Discussion in 'General Distance Learning Discussions' started by Cassius, Aug 15, 2013.
I think she's been binge-watching Breaking Bad, yo. :wink:
It's funny you should say this because while I've never watched a single episode of Breaking Bad I have been thinking about a BBB (Breaking Bad Binge) weekend. Would you recommend it?
Most definitely...one of the best shows in years.
This is the best you're going to get!
Will y'all stop questioning my credentials now? As though my age could possibly invalidate any of the advice I've been seeking.
Well then lol....
Borrowed it off your neighbors son. Anyone can pull that kind of scam.:mischievous:
A 30 on your ACT is an excellent score. You should easily earn a solid scholarship at most state schools assuming your GPA is high. I think you're in good shape. Best of luck.
You're right. Either way, best of luck.
Ever considered geology or something oil-related? Work and Chesapeake and you'll be banking it, kiddo. I highly suggest at least applying at all state schools with a 30 ACT just to see the kinds of scholarships/grants you'll get. Free money trumps field of study to a large extent in my book. If you want out of state, I believe Colorado State has a pretty good environmental studies program.
Did you borrow your son's ID? Your neighbor's? Your grandchild's? Your finger doesn't look 17. You sound old. Fake ID? Alien? Funniest ID verification ever.
I at least know you're really from Oklahoma. The "ya'll" you used gives that away too.
Your grammar and maturity is just too good then. I wish I thought like you at your age. Let your editor parents edit your college essays too. My parents couldn't diagram a sentence when I was applying to college (yet they had PhDs from Yale. Oops.).
Seriously, apply to all schools there to see what scholarships they'll give you as a backup plan, plus a few out of state. OSU, OU, UCO, OCU, TU, OKCU.
You could attend one of those for next to nothing financially, then study abroad (or "study abroad" domestically) at a school that offers the specific field you're interested in. Or transfer out after you get the pre-reqs.
That would give you a nice combo of cheap college tuition, with relatively cheap study abroad opportunities to see the world and study/intern abroad.
Semester at Sea would be fun. Or, attending some state school and spending a semester in Australia, then a semester in Seattle, etc. All the while paying cheap in-state tuition (assuming you don't get full scholarships)...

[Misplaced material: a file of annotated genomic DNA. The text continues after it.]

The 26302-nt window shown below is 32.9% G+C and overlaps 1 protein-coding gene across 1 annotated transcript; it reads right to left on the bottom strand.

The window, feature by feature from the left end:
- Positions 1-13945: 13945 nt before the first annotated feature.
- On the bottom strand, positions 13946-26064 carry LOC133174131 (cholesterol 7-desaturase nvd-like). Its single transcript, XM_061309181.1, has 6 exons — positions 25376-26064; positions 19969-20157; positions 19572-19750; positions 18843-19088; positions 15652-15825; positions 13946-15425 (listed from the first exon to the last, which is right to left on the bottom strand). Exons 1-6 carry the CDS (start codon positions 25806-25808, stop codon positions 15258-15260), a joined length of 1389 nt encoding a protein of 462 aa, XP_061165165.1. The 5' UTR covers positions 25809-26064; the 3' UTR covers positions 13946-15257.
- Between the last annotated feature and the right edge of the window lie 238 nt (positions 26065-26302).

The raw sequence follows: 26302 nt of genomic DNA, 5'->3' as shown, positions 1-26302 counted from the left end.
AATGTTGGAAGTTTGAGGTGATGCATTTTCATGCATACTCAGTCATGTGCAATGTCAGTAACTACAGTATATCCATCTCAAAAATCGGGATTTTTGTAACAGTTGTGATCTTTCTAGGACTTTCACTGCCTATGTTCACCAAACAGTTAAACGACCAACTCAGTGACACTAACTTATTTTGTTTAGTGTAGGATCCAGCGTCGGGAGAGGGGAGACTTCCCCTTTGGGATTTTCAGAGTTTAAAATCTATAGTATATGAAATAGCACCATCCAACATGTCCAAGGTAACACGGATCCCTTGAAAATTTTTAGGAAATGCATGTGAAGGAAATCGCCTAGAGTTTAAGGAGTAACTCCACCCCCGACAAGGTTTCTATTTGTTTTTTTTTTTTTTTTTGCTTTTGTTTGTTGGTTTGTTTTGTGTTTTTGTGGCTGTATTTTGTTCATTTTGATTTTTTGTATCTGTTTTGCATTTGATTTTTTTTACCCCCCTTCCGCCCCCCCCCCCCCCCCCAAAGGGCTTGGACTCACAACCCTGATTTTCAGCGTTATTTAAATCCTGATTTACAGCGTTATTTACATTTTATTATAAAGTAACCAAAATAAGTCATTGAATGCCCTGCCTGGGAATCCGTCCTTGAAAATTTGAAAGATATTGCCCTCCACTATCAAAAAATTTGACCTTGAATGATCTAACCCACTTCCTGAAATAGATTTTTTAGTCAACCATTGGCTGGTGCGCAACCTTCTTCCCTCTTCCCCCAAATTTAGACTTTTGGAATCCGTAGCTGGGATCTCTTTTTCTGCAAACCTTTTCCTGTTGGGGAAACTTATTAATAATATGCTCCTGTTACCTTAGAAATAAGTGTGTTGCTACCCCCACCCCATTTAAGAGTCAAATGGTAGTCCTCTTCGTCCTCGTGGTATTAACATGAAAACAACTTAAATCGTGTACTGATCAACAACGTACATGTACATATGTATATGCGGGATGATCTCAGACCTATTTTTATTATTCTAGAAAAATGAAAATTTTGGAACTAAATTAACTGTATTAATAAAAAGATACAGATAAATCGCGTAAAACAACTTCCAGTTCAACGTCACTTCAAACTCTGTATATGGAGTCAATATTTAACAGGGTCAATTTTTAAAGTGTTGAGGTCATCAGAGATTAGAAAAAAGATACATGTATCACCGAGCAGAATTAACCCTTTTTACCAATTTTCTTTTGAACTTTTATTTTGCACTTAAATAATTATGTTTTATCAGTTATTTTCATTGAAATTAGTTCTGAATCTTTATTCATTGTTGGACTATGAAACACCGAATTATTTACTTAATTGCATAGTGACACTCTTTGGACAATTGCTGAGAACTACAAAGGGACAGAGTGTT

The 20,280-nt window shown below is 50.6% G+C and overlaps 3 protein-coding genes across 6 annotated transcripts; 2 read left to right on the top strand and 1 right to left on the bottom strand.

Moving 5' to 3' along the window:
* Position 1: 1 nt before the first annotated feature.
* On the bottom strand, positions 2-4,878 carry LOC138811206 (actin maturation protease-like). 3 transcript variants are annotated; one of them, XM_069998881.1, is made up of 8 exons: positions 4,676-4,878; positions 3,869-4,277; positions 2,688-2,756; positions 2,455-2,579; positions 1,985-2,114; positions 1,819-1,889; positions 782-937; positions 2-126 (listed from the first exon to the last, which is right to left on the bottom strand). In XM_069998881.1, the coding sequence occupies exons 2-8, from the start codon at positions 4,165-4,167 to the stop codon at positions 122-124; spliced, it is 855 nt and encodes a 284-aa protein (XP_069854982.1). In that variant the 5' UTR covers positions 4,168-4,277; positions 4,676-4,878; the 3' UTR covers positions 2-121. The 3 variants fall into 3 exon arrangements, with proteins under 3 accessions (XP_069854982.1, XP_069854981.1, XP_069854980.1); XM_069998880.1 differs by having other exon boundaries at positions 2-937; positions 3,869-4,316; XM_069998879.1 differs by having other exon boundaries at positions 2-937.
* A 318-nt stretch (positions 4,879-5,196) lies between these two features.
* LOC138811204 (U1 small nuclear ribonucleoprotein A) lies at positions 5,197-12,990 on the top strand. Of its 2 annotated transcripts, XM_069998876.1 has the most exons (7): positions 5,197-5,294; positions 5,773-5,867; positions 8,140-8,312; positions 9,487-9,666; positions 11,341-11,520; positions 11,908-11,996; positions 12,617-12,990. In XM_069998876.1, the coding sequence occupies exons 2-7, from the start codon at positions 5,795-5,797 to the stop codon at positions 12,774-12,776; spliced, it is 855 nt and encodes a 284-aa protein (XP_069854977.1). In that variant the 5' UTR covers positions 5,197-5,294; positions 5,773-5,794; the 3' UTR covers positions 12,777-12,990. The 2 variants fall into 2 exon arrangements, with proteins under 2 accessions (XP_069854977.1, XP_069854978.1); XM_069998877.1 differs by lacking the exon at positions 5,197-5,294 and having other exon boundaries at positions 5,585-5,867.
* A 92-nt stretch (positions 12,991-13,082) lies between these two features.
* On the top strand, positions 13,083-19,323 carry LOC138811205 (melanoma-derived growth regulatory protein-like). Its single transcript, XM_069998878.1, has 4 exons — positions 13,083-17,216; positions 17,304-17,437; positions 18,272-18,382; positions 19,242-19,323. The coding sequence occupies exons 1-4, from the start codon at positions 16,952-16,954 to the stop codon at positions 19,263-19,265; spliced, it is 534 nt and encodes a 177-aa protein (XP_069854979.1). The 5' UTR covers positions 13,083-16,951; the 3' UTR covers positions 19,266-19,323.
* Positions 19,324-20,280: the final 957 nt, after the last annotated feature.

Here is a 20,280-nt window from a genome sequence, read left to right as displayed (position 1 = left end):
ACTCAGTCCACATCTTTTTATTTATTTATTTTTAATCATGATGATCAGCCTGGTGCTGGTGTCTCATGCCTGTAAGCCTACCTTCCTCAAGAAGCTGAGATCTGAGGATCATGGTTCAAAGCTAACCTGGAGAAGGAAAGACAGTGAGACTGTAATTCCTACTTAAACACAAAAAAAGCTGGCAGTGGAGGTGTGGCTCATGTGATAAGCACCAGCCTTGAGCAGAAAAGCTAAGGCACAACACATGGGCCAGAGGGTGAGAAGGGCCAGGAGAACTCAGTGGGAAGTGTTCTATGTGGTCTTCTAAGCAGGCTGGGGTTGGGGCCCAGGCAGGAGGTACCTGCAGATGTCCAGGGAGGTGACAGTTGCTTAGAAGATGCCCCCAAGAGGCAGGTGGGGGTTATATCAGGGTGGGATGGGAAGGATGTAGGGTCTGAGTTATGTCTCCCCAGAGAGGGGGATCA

Or do OSU's Enviro Science and apply to some internship or semester study research opportunity that has the specific type of work you're wanting to go into?
Heck, you could do OU's online Bachelor's living anywhere. Then you could travel abroad as much as you want using the money you saved on tuition. Or intern in Seattle, Hawaii, or Fiji in your desired field while getting a more generic BA.
California State University at Monterey Bay - Environmental Science, Technology & Policy BA?
Middle Tennessee State University - Environmental Science and Technology BA?
University of Hawaii - Global Environmental Science BS?
Hawaii Pacific University - Environmental Studies?
Yeah, I'm rooting for Hawaii. I think that would be a fun place to go to college... especially if you like environmental stuff and nature. Plus the weather is better.
Now this clarification using this analogy could have been authored /conceived by a 17 year-old. And all this reliability after only 6-postings …
To the OP:
You are asking very smart questions. Considering quality, cost, and alumni connections are three things that I wish I had done from the very beginning.
There is no need to use "Ya'll" or "Yo" to express your age to the degreeinfo crowd.
Posters consider your writing to be well above average for your age. This disappoints me. Let me be clear: my disappointment is not with you, but with your peers.
On the topic of schools to consider, I would recommend that you remain in state.
If you can get a scholarship, do that. 32+ gets you in the automatic range at many schools. I'm using this posting (non-verified), to give you an idea of the many opportunities out there: Automatic Full Tuition / Full Ride Scholarships - College Confidential